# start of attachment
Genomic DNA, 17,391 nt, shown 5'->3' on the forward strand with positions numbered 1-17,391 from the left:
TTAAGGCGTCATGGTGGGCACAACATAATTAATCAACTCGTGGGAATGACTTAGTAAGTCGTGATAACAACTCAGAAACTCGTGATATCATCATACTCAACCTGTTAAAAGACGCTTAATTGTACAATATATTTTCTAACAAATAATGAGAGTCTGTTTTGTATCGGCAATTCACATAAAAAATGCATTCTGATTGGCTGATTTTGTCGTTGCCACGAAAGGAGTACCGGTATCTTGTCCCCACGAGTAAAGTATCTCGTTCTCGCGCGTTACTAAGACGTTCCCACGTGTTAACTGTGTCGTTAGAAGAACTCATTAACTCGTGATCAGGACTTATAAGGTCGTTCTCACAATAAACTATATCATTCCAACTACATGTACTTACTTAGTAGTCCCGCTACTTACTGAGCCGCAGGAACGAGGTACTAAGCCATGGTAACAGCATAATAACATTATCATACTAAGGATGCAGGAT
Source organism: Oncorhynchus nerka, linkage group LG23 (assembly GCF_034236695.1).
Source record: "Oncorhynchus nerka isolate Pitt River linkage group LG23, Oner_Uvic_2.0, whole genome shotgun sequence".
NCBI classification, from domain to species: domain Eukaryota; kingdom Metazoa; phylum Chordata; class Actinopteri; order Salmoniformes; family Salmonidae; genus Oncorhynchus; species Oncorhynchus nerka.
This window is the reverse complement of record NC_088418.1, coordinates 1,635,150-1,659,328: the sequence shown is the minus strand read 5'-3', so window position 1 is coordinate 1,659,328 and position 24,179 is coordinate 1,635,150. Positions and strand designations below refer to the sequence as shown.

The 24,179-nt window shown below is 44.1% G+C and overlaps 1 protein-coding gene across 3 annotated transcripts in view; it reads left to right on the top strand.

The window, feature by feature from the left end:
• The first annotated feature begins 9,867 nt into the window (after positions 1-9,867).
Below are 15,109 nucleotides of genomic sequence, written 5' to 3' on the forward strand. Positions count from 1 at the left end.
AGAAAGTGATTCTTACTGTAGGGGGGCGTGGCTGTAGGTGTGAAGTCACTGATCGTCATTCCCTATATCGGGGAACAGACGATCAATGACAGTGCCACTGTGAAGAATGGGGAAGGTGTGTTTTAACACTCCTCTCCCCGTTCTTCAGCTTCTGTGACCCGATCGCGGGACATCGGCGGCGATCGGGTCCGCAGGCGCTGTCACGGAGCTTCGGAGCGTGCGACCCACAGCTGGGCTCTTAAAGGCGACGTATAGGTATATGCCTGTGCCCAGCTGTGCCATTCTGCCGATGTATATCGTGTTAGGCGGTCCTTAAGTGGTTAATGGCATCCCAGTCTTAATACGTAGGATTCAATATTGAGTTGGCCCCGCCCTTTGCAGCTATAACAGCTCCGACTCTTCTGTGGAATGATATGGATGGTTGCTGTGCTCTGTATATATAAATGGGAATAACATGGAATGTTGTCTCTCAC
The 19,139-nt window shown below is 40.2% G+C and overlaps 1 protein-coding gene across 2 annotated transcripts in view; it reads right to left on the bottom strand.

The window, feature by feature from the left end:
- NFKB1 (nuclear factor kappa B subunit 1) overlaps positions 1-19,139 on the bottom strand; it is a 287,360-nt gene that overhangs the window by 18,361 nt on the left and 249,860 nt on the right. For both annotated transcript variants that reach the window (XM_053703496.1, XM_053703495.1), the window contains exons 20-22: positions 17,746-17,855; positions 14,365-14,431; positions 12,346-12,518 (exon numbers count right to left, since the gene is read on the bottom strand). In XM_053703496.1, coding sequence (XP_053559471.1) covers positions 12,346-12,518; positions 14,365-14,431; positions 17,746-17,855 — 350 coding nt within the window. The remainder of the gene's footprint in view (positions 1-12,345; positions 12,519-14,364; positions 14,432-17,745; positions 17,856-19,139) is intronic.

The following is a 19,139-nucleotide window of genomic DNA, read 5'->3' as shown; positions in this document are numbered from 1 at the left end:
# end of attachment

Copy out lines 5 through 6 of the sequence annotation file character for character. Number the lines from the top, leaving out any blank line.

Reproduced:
NCBI classification, from domain to species: domain Eukaryota; kingdom Metazoa; phylum Chordata; class Actinopteri; order Salmoniformes; family Salmonidae; genus Oncorhynchus; species Oncorhynchus nerka.
This window is the reverse complement of record NC_088418.1, coordinates 1,635,150-1,659,328: the sequence shown is the minus strand read 5'-3', so window position 1 is coordinate 1,659,328 and position 24,179 is coordinate 1,635,150. Positions and strand designations below refer to the sequence as shown.